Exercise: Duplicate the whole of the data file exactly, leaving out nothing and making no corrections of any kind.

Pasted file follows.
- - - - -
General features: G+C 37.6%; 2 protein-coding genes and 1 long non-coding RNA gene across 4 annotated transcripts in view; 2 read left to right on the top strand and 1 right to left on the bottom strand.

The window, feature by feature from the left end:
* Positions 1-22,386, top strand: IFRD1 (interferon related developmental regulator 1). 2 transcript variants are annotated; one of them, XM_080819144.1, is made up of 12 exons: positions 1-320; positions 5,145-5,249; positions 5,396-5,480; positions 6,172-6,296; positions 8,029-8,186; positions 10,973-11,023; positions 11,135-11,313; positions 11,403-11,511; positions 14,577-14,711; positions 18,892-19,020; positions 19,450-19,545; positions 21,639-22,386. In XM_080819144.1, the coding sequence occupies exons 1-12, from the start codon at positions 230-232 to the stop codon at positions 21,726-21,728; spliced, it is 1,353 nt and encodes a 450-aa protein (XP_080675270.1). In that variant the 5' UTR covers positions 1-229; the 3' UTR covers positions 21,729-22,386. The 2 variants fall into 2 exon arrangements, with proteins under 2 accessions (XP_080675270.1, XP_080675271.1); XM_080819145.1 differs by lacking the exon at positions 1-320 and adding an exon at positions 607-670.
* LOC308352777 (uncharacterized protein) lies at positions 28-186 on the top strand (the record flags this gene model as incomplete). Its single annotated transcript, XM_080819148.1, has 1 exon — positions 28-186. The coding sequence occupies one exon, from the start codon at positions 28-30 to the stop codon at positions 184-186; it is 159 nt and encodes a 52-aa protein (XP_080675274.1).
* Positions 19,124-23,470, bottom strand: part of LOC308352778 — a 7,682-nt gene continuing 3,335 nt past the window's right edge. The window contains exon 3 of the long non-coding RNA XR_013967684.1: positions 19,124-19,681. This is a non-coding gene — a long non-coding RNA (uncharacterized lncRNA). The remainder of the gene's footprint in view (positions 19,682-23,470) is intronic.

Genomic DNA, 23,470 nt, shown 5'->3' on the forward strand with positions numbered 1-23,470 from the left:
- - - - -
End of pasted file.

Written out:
General features: G+C 37.6%; 2 protein-coding genes and 1 long non-coding RNA gene across 4 annotated transcripts in view; 2 read left to right on the top strand and 1 right to left on the bottom strand.

The window, feature by feature from the left end:
* Positions 1-22,386, top strand: IFRD1 (interferon related developmental regulator 1). 2 transcript variants are annotated; one of them, XM_080819144.1, is made up of 12 exons: positions 1-320; positions 5,145-5,249; positions 5,396-5,480; positions 6,172-6,296; positions 8,029-8,186; positions 10,973-11,023; positions 11,135-11,313; positions 11,403-11,511; positions 14,577-14,711; positions 18,892-19,020; positions 19,450-19,545; positions 21,639-22,386. In XM_080819144.1, the coding sequence occupies exons 1-12, from the start codon at positions 230-232 to the stop codon at positions 21,726-21,728; spliced, it is 1,353 nt and encodes a 450-aa protein (XP_080675270.1). In that variant the 5' UTR covers positions 1-229; the 3' UTR covers positions 21,729-22,386. The 2 variants fall into 2 exon arrangements, with proteins under 2 accessions (XP_080675270.1, XP_080675271.1); XM_080819145.1 differs by lacking the exon at positions 1-320 and adding an exon at positions 607-670.
* LOC308352777 (uncharacterized protein) lies at positions 28-186 on the top strand (the record flags this gene model as incomplete). Its single annotated transcript, XM_080819148.1, has 1 exon — positions 28-186. The coding sequence occupies one exon, from the start codon at positions 28-30 to the stop codon at positions 184-186; it is 159 nt and encodes a 52-aa protein (XP_080675274.1).
* Positions 19,124-23,470, bottom strand: part of LOC308352778 — a 7,682-nt gene continuing 3,335 nt past the window's right edge. The window contains exon 3 of the long non-coding RNA XR_013967684.1: positions 19,124-19,681. This is a non-coding gene — a long non-coding RNA (uncharacterized lncRNA). The remainder of the gene's footprint in view (positions 19,682-23,470) is intronic.

Genomic DNA, 23,470 nt, shown 5'->3' on the forward strand with positions numbered 1-23,470 from the left: